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Infrastructure Must-Reads, November 2

The staff of the Bipartisan Policy Center’s (BPC) Executive Council on Infrastructure share some recent publications, speeches, and testimony relevant to infrastructure policy and finance. The views expressed in these pieces do not necessarily represent the views of the council, its co-chairs, members, advisors or BPC.

Compiled by Nikki Rudnick, Aaron Klein and Jake Varn

Committee Approves Surface Transportation Reauthorization & Reform Act
Statement of the U.S. House of Representatives, Transportation and Infrastructure Committee

“The Transportation and Infrastructure Committee today [10/22] unanimously approved the Surface Transportation Reauthorization and Reform (STRR) Act of 2015 (H.R. 3763), a bipartisan, multi-year surface transportation bill to reauthorize and reform federal highway, transit, and highway safety programs.

“The STRR Act helps improve the Nation’s surface transportation infrastructure, reforms programs and refocuses those programs on addressing national priorities, maintains a strong commitment to safety, and promotes innovation to make the system and programs work better.  The proposal is fiscally responsible, provides greater flexibility and more certainty for states and local governments to address their priorities, and accelerates project delivery.  The bill also extends the deadline for U.S. railroads to implement Positive Train Control technology.” Read the bill text. 

Letter from Rep. Delaney to Chairman Shuster on funding levels

“Public investment in infrastructure, as a percentage of Gross Domestic Product, has fallen 54% since 1960. Instead of continuing our glide path to a third-world infrastructure, our next highway bill should reverse course and start our infrastructure comeback. A meaningful increase in our infrastructure investment will create millions of jobs and help our businesses stay competitive in the global economy.” Read the letter.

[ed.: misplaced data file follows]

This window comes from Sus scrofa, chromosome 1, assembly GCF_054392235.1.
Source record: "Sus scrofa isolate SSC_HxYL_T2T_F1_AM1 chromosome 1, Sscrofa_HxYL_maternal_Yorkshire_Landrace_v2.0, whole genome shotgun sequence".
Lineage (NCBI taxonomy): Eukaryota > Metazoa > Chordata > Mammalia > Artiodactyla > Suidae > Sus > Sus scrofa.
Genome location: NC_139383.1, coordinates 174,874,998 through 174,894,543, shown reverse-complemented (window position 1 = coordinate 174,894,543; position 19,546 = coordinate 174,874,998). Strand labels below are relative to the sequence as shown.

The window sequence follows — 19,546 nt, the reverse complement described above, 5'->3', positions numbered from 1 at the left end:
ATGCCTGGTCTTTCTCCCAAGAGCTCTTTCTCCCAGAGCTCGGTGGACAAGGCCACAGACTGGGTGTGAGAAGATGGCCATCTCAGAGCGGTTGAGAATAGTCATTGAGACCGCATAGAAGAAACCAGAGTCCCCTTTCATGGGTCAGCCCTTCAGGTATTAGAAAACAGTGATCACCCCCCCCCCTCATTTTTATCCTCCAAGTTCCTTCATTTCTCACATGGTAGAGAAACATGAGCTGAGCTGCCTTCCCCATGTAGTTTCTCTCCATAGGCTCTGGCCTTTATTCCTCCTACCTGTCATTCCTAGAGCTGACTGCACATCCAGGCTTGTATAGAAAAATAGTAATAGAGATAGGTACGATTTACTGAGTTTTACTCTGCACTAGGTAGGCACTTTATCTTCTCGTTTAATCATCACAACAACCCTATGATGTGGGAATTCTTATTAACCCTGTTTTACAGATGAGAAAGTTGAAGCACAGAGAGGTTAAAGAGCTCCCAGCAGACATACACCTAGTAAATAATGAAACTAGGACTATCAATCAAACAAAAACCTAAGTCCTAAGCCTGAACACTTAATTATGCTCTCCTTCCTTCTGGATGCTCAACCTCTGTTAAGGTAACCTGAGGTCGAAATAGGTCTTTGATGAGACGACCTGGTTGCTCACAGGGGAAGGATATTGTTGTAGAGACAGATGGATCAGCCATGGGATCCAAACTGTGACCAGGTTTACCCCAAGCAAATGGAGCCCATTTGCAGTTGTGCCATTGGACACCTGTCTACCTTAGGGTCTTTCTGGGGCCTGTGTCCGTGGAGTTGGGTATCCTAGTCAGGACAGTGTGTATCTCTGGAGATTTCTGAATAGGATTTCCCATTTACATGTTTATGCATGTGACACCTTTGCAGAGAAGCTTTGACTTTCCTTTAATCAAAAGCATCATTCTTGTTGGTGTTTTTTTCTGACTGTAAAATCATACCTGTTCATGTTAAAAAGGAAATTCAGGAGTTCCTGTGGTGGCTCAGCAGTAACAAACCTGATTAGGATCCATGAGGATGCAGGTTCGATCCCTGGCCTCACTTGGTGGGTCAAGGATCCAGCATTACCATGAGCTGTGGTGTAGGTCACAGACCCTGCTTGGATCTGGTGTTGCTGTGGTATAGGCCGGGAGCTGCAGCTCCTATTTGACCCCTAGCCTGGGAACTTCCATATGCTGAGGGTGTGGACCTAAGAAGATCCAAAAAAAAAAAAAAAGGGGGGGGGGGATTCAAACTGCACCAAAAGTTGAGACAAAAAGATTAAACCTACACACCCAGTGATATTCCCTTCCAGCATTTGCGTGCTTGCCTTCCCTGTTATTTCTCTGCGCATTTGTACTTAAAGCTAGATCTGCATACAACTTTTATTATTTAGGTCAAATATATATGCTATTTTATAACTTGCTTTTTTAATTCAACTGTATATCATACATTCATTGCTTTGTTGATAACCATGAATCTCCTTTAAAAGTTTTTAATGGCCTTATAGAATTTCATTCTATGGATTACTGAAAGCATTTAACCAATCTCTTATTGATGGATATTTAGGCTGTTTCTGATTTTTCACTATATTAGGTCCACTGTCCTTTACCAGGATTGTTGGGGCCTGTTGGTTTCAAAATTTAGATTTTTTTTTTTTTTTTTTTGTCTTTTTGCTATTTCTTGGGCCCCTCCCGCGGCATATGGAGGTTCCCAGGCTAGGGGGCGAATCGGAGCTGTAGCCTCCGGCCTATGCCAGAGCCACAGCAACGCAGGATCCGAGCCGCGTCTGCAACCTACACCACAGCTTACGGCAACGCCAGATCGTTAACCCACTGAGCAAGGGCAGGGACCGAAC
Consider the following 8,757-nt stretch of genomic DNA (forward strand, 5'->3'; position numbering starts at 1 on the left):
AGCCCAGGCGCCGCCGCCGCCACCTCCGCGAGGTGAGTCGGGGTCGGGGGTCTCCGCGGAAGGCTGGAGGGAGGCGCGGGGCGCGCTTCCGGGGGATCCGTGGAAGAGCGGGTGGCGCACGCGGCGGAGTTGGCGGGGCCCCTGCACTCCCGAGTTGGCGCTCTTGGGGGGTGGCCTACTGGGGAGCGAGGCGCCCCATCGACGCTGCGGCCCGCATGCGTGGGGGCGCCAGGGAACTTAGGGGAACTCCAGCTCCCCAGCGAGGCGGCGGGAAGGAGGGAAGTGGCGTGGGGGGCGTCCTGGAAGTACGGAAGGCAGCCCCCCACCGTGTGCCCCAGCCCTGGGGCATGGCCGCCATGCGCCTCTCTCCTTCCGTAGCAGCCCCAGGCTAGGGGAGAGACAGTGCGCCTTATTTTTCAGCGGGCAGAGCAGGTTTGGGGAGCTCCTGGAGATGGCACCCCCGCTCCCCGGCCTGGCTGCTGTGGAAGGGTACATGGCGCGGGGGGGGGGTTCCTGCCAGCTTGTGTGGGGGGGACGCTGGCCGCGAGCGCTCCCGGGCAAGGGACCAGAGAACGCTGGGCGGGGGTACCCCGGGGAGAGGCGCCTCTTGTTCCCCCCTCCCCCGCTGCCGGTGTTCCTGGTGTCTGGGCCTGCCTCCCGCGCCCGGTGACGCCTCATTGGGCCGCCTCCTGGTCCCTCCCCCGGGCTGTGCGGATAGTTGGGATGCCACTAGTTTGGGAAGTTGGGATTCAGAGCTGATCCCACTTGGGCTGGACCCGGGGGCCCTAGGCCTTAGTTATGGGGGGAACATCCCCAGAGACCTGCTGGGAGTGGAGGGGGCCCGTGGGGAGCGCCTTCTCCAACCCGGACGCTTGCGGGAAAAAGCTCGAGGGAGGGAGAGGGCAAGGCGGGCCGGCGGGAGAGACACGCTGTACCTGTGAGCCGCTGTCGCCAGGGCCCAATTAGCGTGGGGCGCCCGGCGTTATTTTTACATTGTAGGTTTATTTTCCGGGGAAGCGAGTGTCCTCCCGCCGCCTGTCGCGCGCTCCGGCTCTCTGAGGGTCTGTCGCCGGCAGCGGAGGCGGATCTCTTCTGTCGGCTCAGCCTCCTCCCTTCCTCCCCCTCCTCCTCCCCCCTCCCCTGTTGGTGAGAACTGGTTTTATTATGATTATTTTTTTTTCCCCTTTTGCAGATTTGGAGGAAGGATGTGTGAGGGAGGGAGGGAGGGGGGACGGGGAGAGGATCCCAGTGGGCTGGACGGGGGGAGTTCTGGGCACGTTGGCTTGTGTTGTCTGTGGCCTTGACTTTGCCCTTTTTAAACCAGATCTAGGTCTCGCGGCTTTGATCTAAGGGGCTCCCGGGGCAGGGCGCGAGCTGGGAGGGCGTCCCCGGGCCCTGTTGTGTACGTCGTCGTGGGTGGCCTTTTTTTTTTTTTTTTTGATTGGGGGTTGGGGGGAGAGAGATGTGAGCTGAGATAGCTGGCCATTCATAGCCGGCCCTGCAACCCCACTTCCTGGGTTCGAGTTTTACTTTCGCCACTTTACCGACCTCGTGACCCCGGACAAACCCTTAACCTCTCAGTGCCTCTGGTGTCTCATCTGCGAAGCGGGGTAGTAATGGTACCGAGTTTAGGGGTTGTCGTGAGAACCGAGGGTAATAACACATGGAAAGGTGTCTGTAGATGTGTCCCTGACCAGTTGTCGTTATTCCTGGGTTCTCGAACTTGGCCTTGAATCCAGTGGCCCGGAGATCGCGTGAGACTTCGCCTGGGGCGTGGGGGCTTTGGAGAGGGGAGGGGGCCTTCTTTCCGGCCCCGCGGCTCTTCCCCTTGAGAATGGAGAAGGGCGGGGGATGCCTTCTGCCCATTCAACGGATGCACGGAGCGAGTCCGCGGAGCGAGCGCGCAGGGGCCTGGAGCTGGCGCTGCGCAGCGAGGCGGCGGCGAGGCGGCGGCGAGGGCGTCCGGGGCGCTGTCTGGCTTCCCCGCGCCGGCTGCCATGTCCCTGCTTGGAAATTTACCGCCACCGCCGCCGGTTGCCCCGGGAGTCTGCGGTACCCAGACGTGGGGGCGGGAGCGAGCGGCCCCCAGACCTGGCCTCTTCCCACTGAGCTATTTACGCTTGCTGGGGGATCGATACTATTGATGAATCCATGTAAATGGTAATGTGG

National Freight Strategic Plan
U.S. Department of Transportation

“Our nation’s freight transportation system is a vast, complex network of almost seven million miles of highways, local roads, railways, navigable waterways, and pipelines. The components of this network are linked to each other through thousands of seaports, airports, and intermodal facilities. This system accommodates the movement of raw materials and finished products from the entire spectrum of the agricultural, industrial, retail, and service sectors of our economy. More than 3.1 million Americans are employed in operating and supporting the millions of trucks, trains, aircraft, ships, and barges that traverse this network, as well as in businesses that coordinate the logistics of these operations.” Read the document. 

Low Gas Prices Could Give Toll Roads a Financial Boost
By Bill Lucia, Route Fifty

“Although toll roads can be deeply unpopular in parts of the United States, new research published on Tuesday says the financial outlook for pay-to-use highways is looking strong.

“A new report issued by Wells Fargo Securities, LLC, points to low gas prices, an uptick in the miles motorists are traveling and favorable economic conditions for toll increases as key reasons for optimism.” Read the article.